Actually, I would recommend it anyway.
     
  6. Brandon P.
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    Brandon P. Senior Member

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    Actually one of the leaders has the ambition to re-unite the three sub-empires into one under his thumb. The general situation draws inspiration from how the Roman Empire split up into two, if it helps.
     
  7. tupbup
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    tupbup Member

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    Would having a PoV from each faction be possible? That would give your reader only three main arcs to keep track of which they should be able to manage. You could have a leader from one, a commoner from another and someone from another subsection of society from the third? Jodi Picoult is nothing like the type of writing you're aiming for but she has several points of view in her books and some only last a couple of chapters, its distracting at times but its not difficult to keep track of at all and eventually the PoVs do make sense. I think three would be easy enough to follow if that would give the scope you are looking for in your novel.
     
  8. captain kate
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    captain kate Active Member

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    If you feel it's too much to chew, then it's acceptable to cut your plot down or write a "prequel" that leads up to the bigger tome. I tried that myself, found it was too complicated for my abilities at the time, and went back to write a "prequel" Phoenix Rising..when to go back to the bigger tome and knew it was too far up the timeline..now we have Die Another Day (working title) rolling through now. 15k down already.

    There's nothing wrong with adjusting a project to fit what you feel are your limits. We do it all the time in life.
     
  9. Texan Gandhi
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    Texan Gandhi Member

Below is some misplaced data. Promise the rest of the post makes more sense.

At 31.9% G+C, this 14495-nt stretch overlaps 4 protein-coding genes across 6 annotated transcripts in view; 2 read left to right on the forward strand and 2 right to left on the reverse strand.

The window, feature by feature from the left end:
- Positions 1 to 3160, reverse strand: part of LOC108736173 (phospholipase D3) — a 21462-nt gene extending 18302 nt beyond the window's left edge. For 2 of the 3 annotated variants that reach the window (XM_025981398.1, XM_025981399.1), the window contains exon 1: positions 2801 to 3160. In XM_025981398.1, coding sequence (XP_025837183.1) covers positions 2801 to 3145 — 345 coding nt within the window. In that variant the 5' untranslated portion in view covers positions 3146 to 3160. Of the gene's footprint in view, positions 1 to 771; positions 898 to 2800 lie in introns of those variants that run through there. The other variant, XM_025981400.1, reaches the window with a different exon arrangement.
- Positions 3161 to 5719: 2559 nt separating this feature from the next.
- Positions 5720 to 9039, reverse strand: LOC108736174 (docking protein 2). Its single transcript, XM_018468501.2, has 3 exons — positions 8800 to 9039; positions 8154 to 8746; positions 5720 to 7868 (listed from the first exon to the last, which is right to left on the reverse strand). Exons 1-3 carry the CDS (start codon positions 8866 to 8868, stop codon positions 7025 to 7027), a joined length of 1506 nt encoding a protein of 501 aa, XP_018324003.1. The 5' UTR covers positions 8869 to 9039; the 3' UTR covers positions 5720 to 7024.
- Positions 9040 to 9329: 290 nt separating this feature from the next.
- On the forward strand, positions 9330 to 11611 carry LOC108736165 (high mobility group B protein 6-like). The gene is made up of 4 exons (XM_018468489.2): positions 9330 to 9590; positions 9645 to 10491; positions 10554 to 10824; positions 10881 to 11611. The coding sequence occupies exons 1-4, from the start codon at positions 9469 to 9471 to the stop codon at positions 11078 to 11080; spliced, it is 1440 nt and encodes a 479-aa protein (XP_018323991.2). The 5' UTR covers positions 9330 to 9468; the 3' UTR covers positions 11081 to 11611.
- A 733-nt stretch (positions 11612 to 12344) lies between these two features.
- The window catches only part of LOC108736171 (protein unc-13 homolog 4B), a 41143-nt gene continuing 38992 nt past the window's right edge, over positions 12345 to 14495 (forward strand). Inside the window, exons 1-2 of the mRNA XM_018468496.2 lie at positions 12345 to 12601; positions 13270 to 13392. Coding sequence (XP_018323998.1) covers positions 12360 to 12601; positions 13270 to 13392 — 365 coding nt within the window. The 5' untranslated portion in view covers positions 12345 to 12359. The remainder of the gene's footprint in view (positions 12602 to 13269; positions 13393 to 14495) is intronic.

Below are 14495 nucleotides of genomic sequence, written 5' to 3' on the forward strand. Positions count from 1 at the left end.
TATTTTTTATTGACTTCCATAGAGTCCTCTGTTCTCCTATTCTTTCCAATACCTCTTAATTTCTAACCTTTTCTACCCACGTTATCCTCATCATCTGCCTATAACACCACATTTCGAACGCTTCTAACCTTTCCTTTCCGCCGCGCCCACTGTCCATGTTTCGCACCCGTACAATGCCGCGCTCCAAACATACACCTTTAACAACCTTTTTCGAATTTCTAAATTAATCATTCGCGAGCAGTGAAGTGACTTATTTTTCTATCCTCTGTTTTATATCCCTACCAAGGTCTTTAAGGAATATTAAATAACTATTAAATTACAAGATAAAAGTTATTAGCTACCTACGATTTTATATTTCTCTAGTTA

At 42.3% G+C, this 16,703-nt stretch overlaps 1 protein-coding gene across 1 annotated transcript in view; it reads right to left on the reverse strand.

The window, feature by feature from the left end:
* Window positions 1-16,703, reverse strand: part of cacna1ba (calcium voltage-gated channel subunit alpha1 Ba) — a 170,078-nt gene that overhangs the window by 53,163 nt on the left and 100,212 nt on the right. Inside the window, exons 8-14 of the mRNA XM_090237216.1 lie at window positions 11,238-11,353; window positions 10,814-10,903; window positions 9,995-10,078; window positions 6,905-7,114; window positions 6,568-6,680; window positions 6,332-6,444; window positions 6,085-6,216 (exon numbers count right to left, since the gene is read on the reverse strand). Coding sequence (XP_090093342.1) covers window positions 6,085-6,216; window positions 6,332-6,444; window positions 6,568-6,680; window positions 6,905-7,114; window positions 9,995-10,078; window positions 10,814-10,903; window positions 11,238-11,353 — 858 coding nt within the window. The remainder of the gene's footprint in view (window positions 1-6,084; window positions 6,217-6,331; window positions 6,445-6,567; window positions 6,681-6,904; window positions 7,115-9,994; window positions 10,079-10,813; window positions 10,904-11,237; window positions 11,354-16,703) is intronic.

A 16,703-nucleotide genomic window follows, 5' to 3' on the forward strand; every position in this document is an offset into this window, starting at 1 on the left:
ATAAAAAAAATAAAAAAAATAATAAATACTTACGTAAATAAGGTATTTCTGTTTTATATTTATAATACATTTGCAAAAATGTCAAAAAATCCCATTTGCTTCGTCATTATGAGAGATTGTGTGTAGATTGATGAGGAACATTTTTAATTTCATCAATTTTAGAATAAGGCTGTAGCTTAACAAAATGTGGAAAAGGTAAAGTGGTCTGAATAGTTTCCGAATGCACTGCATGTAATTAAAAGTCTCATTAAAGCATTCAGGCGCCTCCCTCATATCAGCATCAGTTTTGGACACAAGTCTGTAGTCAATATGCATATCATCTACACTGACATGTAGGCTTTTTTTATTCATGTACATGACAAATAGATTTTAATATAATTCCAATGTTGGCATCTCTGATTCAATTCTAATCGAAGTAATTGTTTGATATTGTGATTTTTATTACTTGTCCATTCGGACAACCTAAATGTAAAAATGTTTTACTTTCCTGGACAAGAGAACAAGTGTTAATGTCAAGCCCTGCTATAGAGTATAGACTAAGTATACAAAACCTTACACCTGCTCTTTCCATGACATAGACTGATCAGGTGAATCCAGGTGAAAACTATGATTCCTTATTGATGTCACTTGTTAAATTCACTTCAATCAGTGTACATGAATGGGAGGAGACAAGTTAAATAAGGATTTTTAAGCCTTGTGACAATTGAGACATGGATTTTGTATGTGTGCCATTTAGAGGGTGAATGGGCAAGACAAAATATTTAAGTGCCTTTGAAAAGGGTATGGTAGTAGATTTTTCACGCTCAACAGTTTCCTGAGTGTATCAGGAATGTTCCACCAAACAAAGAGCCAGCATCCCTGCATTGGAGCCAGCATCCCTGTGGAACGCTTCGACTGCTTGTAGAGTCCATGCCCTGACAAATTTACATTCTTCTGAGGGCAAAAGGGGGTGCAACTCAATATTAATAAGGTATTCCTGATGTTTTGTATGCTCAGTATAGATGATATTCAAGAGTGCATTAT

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    I think explaining most things would take a lot of time, and to this, I actually say to NOT explain things.

    Let the reader wonder about the mysterious South Faction, that there is no POV in. Keep the grand geopolitical to one POV, let the reader wonder why the POV wont challenge the South, and garrisons can simply NOT be taken away from the southern border. Make those small details you can glean out of it juicy. A little treat here and there. Just keep in mind that you can have an entire culture make in your mind about the South, but to the reader its a big, blank cloud. It could be anything. Make the small bits of clarity something to keep reading for.

    This takes a lot of weight off of the writing load, and makes it easier. Just remember that you don't have to explain everything. On the opposite of that, DO NOT leave the reader clueless. It's a fine line.

    In refence to how many POV's you want, keep it spread out, and maybe even cover the same areas, but from different perspectives. Two POVs know the Anderson family, the rich guy knows them as a quiet family, but another POV knows how the Anderson family betrayed him/her and how coniving and angry they are.

    Another thing is to have different POVs hate and like the same things. Don't make everything black and white, like the Anderson family.